Most Americans pay with plastic or cash when they visit the grocery store, buy their daily coffee, or fill up the gas tank. But a growing number of large companies are trying to change that.
Google, Starbucks and Wal-Mart are among the many firms that are eager to replace consumers' wallets and stores' cash registers, with smartphones and other mobile devices.
Recently, Intuit — the company that owns the personal finance site Mint and makes TurboTax and Quicken — has been selling a small attachment for smartphones called "Go Payment." The device lets almost anyone, anywhere accept a credit card.
Girl Scouts On The Cutting Edge
Omar Green, Intuit's director of strategic mobile initiatives, says he saw the future when he stumbled on a savvy Girl Scouts troop.
"It became very obvious to me that there was a grand sea change in payments when the Girl Scouts started using Go Payment," Green says. "It was like, boom! It was crazy how much money these little girls were bringing in with Girl Scout cookies.
"So it hits me, we have got little 8-year-old girls who are not just consumers, but are merchants with Girl Scout cookies," he says. "So the next year, we went after the Girl Scouts in a major way."
For businesses, getting set up to accept credit cards was a big hassle five years ago. You needed to get a special machine to process electronic payments. Then you were charged a tangle of fees by banks and card processors.
"It's time to rethink these models," says Jack Dorsey, best known as the co-founder of Twitter. Dorsey's other company, Square, has blazed new ground in mobile payments. It developed one of the first little plug-in fobs that could transform smartphones into tiny little cash registers. It's also created an app that lets consumers pay for products just by walking up to the counter at a participating store and saying their name aloud.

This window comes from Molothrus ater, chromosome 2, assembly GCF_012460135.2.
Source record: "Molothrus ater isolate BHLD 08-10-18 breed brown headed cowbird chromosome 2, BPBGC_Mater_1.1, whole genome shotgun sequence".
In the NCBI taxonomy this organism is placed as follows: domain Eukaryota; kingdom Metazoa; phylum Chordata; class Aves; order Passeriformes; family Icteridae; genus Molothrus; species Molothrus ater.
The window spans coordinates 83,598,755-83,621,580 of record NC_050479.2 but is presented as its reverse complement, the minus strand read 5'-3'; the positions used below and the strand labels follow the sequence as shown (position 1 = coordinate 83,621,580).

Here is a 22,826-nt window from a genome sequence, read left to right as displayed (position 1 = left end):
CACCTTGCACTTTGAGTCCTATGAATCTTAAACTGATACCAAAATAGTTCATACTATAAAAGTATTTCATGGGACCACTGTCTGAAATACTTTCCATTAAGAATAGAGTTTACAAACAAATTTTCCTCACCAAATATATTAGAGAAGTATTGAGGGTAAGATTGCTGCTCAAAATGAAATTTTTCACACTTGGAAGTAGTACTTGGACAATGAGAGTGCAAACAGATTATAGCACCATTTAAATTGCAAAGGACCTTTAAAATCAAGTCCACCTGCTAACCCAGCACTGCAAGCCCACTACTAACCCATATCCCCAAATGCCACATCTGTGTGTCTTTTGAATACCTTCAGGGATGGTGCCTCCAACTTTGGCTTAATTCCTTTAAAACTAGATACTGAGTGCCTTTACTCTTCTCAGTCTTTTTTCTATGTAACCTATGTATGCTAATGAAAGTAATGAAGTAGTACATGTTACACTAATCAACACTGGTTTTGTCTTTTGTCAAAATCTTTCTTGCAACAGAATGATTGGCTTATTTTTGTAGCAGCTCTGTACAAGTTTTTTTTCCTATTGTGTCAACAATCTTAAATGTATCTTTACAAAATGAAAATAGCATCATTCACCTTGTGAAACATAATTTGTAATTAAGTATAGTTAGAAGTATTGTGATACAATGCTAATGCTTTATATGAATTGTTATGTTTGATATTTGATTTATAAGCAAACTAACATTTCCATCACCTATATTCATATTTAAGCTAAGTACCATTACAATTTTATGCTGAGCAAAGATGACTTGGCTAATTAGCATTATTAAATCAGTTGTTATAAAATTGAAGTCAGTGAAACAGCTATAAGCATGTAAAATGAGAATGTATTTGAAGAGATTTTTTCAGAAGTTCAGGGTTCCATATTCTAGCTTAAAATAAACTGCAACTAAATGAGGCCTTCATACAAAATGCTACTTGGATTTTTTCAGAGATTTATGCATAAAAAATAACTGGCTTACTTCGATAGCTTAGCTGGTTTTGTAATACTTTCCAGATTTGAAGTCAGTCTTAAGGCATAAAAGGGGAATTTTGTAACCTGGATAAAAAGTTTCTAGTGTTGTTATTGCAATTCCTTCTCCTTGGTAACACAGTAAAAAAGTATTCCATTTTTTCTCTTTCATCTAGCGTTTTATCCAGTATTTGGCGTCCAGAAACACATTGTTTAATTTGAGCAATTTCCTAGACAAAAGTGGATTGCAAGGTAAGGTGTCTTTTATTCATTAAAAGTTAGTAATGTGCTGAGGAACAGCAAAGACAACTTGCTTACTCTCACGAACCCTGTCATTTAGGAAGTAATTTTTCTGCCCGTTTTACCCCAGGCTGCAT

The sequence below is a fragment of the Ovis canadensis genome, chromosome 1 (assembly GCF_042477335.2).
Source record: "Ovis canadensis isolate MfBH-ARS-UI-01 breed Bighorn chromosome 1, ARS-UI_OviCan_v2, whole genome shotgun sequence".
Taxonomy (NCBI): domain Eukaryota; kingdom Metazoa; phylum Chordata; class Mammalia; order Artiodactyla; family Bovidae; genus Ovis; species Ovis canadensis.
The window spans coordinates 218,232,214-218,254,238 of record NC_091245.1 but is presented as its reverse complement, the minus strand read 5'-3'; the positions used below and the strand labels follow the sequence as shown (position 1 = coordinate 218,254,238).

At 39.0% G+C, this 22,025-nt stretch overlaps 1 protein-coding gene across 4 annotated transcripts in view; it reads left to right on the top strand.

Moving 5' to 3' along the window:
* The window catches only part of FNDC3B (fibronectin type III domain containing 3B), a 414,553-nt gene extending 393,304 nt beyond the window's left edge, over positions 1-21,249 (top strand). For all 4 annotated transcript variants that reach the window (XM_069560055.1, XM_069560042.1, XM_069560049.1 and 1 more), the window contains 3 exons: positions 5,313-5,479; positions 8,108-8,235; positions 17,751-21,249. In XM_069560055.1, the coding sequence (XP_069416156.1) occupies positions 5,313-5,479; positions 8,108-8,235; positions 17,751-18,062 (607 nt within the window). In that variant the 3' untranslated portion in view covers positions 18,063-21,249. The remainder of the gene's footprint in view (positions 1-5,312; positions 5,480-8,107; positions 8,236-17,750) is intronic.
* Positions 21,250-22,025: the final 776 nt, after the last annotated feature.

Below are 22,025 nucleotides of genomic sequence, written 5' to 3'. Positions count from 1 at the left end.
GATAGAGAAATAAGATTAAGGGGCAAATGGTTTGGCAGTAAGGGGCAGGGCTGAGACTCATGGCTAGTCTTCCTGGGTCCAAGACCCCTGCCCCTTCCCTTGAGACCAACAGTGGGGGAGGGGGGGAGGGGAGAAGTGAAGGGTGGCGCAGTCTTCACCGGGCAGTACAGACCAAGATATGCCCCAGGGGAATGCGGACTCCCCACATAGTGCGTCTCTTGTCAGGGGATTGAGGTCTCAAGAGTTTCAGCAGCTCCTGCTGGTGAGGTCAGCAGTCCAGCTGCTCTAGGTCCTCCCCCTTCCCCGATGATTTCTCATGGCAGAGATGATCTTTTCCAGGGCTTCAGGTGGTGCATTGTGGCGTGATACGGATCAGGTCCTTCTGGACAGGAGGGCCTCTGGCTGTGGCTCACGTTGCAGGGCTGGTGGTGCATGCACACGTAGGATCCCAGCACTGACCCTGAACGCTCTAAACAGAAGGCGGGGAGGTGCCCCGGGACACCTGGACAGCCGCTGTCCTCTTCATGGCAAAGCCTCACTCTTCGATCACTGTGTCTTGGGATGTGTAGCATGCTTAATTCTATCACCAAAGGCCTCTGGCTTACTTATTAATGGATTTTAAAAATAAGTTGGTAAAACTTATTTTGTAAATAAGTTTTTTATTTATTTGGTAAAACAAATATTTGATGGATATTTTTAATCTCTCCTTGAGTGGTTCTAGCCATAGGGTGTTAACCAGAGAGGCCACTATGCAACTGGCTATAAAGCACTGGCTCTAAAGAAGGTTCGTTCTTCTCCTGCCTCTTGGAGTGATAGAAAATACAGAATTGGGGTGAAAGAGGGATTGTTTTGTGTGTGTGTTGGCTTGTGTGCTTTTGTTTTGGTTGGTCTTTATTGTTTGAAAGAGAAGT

An Increasingly Crowded Field
Even though only about 10 percent of the American public has ever used an app like this, the mobile payment space is getting crowded.
"Oh God, it's huge," Green says. "Everybody that thinks they can build you a mobile banking solution, is building you a mobile banking solution." Like Google, PayPal, Visa, MasterCard, AT&T, Verizon, T-Mobile and Sprint, just to name a few.
And Wednesday, more than a dozen of the nation's biggest retailers announced they are joining forces to build their own mobile payment network, under the name Merchant Customer Exchange (MCX).
Jeremy Mullman, spokesman for MCX, says the group includes Wal-Mart, Target, Sears, CVS, Lowe's, Best Buy, Publix Super Markets, 7-11 and more.
Combined, the participating companies have more than $1 trillion in annual sales — and pay billions in payment fees.
"We think if you have a common set of standards in mobile payments, you can eliminate a lot of those costs," Mullman says. "And that's obviously very important."
And with so much competition right now to build a "digital wallet," there are some predictions that payment fees for merchants could actually fall.
On Thursday, Square's Jack Dorsey announced a new plan for small businesses that would fix the monthly fees Square charges for credit card and mobile purchases at $275 a month.
"We wanted to focus this on small business — we wanted to make it even simpler," Dorsey says.
Simpler and cheaper for merchants, perhaps. But some say digital wallets will never take off until there's something in it for consumers, too.
Copyright 2012 National Public Radio. To see more, visit http://www.npr.org/.